Happy New Year to our families celebrating Rosh Hashanah!
September 4th, 2013
by Katrina Brooke
The Jewish Holiday of Rosh Hashanah is widely known and celebrated as the New Years Day of the Jewish calendar, but actually Rosh Hashanah has a fourfold meaning – It is the Jewish New Year, the Day of Judgment, the Day of Remembrance, and the Day of Shofar Blowing.In Israel Rosh Hashanah is the only holiday kept for 2 days as it is considered too important to be observed for only 24 hours. Both days are considered one long day of 48 hours.It is believed that on Rosh Hashanah the destiny of all mankind is recorded by G-d in the Book of Life. After Rosh Hashanah services, as the congregants leave the synagogue they say to each other…”May you be inscribed in the Book of Life”
- It is the Day of Judgment
As Jews worldwide examine their past deeds and asks for forgiveness for their sins
- It is the Day of Shofar Blowing
As the Shofar (the rams horn) is blown in temple to herald the beginning of the 10 day period known as the High Holy Days
- It is the Day of Remembrance
As Jews review the history of their people and pray for Israel
- And of course it is New Year’s Day
Celebrated with it’s holiday greeting cards, special prayers, and festive and sweet foods (to ensure sweetness in the New Year)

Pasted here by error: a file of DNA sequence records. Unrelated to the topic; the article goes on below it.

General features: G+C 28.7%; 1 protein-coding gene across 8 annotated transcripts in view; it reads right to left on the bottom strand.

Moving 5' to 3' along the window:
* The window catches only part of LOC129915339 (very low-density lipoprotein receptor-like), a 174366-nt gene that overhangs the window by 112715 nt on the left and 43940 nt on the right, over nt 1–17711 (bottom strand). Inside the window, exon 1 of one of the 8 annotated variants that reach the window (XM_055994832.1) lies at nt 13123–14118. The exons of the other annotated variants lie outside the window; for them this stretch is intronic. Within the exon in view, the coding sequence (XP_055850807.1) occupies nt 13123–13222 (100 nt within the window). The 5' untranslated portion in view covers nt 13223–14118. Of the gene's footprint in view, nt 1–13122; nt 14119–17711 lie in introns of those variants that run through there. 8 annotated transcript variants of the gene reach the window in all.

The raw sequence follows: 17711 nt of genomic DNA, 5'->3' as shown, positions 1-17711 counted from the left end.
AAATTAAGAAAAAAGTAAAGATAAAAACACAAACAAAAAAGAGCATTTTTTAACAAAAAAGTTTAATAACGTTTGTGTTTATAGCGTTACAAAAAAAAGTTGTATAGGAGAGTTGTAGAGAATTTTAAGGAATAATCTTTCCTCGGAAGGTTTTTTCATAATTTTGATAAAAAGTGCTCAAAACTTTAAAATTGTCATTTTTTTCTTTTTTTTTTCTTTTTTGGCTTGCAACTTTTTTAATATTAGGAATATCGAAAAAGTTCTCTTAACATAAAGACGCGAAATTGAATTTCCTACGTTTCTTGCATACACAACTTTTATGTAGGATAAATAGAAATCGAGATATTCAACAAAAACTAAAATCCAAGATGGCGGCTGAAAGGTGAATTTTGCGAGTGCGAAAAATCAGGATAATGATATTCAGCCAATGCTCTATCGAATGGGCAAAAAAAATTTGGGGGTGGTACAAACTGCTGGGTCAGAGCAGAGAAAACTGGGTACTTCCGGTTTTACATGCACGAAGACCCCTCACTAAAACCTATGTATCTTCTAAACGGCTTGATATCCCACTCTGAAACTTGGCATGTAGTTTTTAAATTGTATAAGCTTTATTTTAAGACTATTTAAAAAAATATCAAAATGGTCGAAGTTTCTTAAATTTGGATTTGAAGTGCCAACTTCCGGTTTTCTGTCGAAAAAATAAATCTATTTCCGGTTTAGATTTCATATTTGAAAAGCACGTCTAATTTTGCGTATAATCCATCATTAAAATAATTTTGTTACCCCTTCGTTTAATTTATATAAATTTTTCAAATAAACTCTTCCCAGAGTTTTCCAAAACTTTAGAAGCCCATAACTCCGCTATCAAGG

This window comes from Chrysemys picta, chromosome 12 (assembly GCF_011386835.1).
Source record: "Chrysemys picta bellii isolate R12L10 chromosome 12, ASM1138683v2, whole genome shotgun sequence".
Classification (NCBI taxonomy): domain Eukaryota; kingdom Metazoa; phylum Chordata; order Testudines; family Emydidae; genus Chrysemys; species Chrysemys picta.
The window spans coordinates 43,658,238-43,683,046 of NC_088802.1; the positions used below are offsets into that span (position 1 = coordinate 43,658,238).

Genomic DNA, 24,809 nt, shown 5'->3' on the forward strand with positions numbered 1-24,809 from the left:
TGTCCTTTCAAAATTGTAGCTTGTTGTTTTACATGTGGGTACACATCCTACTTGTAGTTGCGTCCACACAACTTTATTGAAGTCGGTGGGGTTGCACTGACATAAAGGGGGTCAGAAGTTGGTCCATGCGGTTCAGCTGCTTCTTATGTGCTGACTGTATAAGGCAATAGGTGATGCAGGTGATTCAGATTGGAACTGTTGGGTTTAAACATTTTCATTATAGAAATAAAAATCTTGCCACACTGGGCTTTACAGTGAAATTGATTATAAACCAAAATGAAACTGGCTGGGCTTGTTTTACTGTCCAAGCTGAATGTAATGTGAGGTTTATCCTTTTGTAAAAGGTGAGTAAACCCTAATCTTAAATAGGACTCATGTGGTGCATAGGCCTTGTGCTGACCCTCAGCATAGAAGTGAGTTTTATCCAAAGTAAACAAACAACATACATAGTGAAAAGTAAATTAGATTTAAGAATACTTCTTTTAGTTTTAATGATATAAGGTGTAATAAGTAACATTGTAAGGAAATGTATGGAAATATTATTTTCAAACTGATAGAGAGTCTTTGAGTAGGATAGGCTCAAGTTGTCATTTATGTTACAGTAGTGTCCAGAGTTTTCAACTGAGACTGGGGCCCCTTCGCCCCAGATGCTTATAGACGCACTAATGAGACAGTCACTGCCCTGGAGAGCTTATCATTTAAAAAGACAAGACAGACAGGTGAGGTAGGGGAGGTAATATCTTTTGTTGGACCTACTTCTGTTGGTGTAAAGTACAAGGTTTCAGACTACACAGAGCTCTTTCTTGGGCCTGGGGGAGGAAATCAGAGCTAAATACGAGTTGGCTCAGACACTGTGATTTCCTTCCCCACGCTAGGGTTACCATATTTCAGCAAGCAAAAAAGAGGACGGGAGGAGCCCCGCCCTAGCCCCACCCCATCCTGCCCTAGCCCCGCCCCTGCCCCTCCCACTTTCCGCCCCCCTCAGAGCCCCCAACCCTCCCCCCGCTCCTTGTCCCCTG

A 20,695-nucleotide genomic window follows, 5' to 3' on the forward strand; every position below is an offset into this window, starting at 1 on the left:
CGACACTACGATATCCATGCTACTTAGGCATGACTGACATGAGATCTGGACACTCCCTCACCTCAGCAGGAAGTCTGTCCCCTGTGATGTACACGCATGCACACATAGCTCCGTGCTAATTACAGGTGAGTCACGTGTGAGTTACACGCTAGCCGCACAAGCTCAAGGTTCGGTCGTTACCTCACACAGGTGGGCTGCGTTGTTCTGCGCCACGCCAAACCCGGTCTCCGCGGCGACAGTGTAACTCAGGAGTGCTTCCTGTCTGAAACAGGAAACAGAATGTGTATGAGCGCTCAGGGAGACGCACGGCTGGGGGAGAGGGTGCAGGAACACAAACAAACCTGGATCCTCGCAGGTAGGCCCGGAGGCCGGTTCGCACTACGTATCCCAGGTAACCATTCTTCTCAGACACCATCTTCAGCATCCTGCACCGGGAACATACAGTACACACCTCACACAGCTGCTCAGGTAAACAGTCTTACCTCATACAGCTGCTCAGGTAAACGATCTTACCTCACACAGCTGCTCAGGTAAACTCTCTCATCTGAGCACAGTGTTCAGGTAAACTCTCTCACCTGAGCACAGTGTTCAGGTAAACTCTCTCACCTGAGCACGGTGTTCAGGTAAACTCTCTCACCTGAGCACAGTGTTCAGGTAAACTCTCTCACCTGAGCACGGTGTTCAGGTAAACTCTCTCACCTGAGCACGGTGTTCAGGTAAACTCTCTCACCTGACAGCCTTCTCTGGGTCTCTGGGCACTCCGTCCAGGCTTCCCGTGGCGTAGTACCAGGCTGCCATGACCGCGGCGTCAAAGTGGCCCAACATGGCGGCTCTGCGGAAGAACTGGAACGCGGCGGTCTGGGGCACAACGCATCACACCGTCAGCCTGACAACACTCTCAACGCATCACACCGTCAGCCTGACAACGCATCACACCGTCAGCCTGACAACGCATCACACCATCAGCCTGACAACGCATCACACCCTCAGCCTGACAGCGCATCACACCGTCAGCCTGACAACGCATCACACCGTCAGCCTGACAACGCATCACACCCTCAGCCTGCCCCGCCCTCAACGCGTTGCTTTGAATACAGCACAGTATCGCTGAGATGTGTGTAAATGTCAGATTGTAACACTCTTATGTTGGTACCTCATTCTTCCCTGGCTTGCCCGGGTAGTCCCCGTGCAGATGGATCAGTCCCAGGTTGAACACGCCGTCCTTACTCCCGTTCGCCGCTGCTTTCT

Rosh Hashanah is observed the first and second day of the seventh month of the Jewish calender, Tishri. Coming in the Fall season of the western calendar, usually in September.
The traditions of Rosh Hashanah are simple as the only commandment specified for the holiday is the blowing of the shofar. In temple the shofar is blown on Rosh Hashanah to herald the beginning of the period known as the High Holy Days.
On the first day of Rosh Hashanah, after the afternoon services, Jews visit a body of water or pond, containing live fish*, to symbolically “cast away” their sins into the river.
*The fish’s dependence on water symbolizes the Jews dependence on G-d, as a fish’s eyes never close, G-d’s watchful eyes never cease.
On Rosh Hashanah it is customary for families to gather together for the holiday meal. Traditional foods sweetened with honey, apples and carrots are served, symbolizing sweetness, blessings, abundance and the hope for a sweet year ahead.
The first night’s meal begins with apple dipped in honey. Challah, the bread usually eaten on the Sabbath (not braided as at regular meals but instead baked in a circle – a wish that the coming year will roll around smoothly without unhappiness or sorrow) is also dipped in honey before eating.